By directly targeting children, corporations, media, and schools are seeking to normalize sexual content that is inappropriate and confusing for young audiences. In many instances, the content could be considered pornographic material, and some have described the process of normalizing as the first step in grooming children for sexual acts.

Beth Bukoski, an associate professor at the University of Texas’ College of Education, revealed what is going on when she said:

I think parents don’t always give credit to their kids. Because kids can hold and understand a lot more than we think they can … I think it has to start at a young age. That’s how you normalize it. Normalizing that LGBTQ+ identities exist, have always existed, and are, in fact, quite normal.

What Bukoski fails to take into account is the vast body of research that details the harm of exposing children to sexual content at too young of an age. In contrast to what the UN Children’s Fund may want parents to believe, early exposure to pornography is linked to poor “mental health, life satisfaction, sexual behavior and attitudes, and pornography viewing patterns in adulthood.”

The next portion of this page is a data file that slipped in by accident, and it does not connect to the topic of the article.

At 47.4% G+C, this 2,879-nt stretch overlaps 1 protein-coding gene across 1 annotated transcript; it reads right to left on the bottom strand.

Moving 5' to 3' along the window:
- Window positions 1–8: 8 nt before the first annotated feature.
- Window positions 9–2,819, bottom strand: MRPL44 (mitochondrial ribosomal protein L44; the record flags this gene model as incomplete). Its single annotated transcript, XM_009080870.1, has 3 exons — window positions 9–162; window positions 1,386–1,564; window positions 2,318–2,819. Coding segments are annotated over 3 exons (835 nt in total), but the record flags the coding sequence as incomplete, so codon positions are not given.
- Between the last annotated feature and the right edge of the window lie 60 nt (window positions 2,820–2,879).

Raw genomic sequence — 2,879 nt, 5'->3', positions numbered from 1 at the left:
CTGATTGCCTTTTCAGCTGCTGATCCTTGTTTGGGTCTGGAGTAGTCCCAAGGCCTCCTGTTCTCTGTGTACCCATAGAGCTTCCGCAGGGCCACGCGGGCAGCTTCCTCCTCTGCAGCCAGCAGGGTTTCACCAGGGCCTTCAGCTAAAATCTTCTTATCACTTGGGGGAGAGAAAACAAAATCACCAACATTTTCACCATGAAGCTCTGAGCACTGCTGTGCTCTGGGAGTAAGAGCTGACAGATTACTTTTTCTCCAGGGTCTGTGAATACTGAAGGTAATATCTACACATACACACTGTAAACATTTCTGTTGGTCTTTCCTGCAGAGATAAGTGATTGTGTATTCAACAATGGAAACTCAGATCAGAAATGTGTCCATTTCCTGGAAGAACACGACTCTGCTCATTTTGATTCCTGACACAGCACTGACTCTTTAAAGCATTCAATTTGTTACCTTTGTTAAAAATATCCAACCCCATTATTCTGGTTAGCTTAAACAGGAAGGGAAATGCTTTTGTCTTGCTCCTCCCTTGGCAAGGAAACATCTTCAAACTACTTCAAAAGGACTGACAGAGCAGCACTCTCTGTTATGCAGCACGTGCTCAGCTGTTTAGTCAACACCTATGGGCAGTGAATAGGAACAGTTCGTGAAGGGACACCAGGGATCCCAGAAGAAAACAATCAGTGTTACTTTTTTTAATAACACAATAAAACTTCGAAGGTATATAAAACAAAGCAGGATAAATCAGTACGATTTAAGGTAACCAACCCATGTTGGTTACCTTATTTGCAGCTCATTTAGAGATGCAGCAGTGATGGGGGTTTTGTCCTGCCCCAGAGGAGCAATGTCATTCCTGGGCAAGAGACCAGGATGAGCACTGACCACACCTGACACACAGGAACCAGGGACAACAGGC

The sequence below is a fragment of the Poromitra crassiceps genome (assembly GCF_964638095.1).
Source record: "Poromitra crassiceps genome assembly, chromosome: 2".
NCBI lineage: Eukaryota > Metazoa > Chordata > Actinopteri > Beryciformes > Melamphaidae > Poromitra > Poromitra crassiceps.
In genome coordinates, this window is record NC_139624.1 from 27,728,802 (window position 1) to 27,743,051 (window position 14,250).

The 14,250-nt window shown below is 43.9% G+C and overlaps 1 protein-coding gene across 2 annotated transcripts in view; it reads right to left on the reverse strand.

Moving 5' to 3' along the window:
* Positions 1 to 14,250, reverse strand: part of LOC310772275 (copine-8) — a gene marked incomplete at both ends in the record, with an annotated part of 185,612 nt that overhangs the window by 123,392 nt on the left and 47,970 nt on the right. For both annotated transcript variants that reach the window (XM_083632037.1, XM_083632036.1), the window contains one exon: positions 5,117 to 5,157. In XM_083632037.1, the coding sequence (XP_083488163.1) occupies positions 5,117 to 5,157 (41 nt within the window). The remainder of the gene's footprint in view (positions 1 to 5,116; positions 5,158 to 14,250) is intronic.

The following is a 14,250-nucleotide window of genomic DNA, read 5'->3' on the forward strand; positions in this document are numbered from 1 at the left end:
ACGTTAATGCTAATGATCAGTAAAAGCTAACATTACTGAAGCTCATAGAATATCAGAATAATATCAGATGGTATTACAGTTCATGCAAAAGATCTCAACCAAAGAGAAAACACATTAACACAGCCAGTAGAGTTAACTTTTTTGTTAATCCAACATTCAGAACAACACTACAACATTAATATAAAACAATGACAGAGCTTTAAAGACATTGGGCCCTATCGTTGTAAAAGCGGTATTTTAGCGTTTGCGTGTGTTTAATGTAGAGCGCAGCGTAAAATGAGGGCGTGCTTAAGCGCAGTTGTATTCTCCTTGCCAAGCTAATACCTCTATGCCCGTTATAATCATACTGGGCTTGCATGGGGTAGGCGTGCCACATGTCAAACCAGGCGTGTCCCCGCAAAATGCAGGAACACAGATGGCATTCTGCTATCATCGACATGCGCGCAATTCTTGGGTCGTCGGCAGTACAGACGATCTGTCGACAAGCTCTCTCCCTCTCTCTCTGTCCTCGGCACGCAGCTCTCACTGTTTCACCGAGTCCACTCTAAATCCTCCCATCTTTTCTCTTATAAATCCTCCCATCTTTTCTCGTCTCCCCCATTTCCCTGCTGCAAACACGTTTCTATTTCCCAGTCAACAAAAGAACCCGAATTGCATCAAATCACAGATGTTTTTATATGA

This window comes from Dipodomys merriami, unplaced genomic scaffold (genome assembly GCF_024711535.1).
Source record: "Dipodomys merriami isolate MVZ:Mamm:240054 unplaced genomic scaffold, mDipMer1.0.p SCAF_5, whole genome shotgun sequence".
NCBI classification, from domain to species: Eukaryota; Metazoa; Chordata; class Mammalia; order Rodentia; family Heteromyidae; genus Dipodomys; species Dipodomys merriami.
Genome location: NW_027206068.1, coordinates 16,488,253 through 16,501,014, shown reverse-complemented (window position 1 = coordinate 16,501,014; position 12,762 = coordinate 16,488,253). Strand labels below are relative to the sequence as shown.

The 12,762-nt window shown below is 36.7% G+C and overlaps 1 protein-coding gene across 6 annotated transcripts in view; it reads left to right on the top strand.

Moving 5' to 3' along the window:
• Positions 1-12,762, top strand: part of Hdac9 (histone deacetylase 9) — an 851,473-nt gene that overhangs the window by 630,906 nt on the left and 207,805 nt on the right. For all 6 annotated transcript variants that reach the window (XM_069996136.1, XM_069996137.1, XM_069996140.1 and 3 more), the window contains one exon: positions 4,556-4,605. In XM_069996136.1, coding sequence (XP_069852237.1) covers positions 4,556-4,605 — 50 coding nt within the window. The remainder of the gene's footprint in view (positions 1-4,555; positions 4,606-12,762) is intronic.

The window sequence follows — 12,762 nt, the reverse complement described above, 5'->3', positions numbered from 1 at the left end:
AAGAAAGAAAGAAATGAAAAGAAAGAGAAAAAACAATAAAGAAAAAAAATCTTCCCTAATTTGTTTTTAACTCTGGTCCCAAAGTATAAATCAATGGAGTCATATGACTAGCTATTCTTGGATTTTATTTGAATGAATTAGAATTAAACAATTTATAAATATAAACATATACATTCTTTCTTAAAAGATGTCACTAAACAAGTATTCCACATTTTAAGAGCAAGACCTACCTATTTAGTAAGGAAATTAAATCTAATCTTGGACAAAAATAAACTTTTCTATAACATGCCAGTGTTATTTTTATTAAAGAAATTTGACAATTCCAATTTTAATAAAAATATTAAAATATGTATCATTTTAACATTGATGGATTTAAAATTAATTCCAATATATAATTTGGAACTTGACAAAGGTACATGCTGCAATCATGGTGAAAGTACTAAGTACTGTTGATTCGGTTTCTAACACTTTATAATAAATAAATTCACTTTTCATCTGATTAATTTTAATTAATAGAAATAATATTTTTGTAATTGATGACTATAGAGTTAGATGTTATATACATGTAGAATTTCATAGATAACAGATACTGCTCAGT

This means that even if children may not fully understand what they are seeing and hearing, they are influenced by those messages and may begin to act on them.

Policies like the Equality Act and Fairness for All, which enshrine radical gender ideology in civil rights law, would only lead to the increased sexualization and harm of young children. The Equality Act would especially open the door for a mandate to include sexual orientation and gender identity ideology in school curricula, while not allowing states or parents to opt out of this kind of curricula.

And while Fairness for All is a well-intended compromise solution, it too would leave children vulnerable to gender ideology.

This is why parents and lawmakers have signed “The Promise to America’s Children,” a commitment to oppose legislation that harms children and to protect their minds, bodies, and relationships with their parents. Stopping the Equality Act and any policy that includes radical gender ideology in law will help protect children from the harms of premature exposure to sexual content.

Ultimately, parents are the ones best suited to determine the right timing to tell their children about sensitive sexual issues, not a cereal company or kindergarten teacher. On National Children’s Day, and every day, parents must commit to their children’s welfare by becoming aware of what their children are watching and reading and stay informed on what schools are teaching.

Only by doing this can parents safeguard their children from the aggressive push to expose kids to sexual content, advancing from all fronts.

Have an opinion about this article? To sound off, please email and we’ll consider publishing your edited remarks in our regular “We Hear You” feature. Remember to include the URL or headline of the article plus your name and town and/or state.